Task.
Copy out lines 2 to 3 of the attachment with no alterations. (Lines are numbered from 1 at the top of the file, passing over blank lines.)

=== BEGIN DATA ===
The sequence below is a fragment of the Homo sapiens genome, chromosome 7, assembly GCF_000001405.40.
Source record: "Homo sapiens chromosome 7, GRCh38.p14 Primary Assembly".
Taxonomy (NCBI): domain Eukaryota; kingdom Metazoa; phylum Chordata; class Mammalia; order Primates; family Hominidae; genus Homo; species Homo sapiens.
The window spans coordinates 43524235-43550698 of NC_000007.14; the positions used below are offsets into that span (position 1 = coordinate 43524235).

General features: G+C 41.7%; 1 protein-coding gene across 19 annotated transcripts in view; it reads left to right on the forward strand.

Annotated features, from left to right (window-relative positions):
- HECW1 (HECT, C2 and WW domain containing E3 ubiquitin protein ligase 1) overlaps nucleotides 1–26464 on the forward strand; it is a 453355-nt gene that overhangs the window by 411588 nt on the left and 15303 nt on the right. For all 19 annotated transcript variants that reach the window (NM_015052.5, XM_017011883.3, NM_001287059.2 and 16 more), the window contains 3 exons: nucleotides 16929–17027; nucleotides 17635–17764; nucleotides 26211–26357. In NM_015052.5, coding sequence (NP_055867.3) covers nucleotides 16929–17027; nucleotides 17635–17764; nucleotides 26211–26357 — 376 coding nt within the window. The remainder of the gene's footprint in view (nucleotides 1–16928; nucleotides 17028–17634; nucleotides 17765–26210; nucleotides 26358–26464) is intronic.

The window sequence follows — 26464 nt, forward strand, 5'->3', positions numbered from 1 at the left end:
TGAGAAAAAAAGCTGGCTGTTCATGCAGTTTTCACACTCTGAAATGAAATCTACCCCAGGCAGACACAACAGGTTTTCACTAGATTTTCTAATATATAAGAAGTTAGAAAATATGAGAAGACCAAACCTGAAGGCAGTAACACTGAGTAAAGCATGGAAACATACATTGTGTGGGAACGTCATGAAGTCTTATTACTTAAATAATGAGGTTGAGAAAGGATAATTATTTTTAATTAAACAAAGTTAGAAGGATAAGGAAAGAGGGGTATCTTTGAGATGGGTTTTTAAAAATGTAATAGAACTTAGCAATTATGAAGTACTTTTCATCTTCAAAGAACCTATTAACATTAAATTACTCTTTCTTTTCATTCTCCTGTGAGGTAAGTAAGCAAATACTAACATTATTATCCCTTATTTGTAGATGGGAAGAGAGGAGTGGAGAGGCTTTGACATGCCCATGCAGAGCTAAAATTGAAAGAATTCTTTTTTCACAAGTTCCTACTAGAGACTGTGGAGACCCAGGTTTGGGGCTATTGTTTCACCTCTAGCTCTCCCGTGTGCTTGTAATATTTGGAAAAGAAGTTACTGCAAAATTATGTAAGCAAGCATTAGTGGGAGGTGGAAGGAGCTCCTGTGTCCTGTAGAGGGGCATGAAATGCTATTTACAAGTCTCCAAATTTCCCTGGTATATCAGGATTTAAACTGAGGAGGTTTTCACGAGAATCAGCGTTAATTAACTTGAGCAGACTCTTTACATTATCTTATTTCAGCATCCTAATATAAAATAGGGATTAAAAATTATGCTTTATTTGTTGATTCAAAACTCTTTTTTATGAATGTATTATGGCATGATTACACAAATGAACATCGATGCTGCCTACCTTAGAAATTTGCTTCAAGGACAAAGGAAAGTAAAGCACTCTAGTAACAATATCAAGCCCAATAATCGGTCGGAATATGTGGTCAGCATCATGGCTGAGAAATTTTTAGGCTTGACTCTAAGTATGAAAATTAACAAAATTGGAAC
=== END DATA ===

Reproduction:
Source record: "Homo sapiens chromosome 7, GRCh38.p14 Primary Assembly".
Taxonomy (NCBI): domain Eukaryota; kingdom Metazoa; phylum Chordata; class Mammalia; order Primates; family Hominidae; genus Homo; species Homo sapiens.